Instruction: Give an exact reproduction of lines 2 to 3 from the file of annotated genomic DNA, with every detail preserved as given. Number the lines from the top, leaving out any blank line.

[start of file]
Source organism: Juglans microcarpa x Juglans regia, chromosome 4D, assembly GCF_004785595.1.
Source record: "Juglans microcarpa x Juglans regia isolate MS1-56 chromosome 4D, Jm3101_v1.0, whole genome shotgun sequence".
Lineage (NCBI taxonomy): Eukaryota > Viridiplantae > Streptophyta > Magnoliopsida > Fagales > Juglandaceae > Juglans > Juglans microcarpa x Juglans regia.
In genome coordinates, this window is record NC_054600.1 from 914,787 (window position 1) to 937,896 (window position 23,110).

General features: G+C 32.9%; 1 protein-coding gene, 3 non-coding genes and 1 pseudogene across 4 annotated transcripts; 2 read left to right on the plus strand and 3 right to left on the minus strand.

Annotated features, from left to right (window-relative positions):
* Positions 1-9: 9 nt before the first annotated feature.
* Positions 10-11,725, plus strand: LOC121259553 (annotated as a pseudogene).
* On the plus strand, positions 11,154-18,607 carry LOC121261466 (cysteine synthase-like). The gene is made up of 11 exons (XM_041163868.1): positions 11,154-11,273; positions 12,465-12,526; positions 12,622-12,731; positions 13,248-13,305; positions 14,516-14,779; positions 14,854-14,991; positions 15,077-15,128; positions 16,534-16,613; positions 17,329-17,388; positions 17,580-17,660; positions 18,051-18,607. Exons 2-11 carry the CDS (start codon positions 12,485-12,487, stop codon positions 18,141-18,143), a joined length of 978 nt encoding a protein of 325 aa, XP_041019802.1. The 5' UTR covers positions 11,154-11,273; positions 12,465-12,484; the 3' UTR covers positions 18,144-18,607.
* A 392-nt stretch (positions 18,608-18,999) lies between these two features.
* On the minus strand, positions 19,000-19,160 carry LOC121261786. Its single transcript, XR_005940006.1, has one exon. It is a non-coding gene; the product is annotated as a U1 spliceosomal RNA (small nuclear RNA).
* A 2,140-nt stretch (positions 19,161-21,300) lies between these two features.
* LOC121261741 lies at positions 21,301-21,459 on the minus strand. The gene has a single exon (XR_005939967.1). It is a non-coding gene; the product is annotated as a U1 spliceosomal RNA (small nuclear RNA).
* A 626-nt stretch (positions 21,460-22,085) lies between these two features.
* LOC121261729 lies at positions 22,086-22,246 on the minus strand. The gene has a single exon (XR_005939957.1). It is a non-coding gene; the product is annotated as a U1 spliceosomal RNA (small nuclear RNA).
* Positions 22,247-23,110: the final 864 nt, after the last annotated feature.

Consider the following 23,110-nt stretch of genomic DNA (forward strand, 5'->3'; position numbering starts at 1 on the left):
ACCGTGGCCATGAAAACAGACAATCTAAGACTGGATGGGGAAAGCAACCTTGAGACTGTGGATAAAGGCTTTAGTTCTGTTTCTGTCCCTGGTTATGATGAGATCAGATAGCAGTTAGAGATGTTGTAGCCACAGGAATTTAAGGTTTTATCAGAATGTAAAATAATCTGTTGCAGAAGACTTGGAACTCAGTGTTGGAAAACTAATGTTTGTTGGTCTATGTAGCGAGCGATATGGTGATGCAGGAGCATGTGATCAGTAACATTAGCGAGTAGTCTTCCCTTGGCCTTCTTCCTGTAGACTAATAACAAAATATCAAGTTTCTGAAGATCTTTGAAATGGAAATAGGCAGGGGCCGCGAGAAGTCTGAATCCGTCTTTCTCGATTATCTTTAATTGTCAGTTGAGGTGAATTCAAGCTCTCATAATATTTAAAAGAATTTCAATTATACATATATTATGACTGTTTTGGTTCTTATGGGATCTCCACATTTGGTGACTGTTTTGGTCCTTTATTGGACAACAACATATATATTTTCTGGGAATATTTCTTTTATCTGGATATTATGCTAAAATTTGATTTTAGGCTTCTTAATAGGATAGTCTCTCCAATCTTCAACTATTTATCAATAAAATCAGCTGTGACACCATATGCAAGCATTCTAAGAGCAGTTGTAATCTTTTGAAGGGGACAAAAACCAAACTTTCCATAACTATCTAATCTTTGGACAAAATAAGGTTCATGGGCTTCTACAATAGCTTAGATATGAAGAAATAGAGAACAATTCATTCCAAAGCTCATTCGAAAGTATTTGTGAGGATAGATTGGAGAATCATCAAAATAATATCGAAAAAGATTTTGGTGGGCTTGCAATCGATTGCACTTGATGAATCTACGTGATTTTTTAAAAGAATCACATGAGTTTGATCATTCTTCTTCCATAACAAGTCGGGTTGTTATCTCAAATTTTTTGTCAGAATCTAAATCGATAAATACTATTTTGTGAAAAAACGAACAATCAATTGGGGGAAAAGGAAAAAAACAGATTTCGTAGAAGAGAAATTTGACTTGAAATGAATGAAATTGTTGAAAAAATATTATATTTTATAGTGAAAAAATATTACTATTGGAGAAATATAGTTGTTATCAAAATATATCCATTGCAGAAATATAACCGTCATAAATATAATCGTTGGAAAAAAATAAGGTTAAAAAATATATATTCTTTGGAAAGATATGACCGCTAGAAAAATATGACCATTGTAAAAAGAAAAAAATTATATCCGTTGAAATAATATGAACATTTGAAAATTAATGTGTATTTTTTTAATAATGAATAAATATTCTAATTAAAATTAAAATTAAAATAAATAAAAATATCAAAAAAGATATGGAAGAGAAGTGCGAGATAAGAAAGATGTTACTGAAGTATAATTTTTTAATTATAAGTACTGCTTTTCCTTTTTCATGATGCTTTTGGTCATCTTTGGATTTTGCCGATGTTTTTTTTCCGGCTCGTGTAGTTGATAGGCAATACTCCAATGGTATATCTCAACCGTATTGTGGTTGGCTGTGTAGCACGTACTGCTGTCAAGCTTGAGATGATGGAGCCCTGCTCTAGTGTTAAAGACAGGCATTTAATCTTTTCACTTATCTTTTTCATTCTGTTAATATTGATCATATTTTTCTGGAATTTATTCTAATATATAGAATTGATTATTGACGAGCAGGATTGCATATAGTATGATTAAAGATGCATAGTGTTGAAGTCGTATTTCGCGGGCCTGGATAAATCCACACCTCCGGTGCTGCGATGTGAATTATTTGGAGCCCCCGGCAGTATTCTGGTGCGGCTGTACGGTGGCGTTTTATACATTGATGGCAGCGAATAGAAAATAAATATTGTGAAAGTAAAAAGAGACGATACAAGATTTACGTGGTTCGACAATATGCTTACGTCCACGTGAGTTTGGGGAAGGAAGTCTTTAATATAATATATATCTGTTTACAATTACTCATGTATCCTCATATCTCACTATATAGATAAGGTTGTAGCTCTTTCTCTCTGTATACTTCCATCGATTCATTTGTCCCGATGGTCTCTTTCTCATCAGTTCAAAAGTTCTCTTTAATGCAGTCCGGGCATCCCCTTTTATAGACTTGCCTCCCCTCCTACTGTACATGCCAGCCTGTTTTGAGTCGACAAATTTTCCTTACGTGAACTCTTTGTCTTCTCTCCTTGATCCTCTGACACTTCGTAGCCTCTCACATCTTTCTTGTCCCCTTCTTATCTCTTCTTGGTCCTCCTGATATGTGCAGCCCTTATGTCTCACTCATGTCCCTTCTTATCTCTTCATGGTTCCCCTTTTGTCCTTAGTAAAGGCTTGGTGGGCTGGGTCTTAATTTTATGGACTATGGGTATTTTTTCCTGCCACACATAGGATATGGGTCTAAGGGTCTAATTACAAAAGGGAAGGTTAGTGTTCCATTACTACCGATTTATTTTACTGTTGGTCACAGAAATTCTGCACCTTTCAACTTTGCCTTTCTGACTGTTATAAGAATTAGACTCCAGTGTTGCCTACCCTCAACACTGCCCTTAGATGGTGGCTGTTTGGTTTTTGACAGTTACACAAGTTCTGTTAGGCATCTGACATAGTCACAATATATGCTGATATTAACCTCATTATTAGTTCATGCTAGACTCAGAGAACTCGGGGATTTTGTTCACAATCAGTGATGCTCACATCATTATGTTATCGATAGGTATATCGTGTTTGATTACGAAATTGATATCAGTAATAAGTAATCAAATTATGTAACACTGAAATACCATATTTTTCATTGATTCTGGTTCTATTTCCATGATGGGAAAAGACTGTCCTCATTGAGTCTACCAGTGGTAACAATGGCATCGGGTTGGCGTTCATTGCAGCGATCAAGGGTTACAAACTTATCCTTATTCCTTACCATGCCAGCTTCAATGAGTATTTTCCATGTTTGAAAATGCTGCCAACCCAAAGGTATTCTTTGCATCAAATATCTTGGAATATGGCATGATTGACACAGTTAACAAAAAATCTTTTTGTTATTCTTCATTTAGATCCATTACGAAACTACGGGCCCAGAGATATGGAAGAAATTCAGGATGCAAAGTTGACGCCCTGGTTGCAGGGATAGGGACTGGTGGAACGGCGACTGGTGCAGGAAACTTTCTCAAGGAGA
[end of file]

Source record: "Juglans microcarpa x Juglans regia isolate MS1-56 chromosome 4D, Jm3101_v1.0, whole genome shotgun sequence".
Lineage (NCBI taxonomy): Eukaryota > Viridiplantae > Streptophyta > Magnoliopsida > Fagales > Juglandaceae > Juglans > Juglans microcarpa x Juglans regia.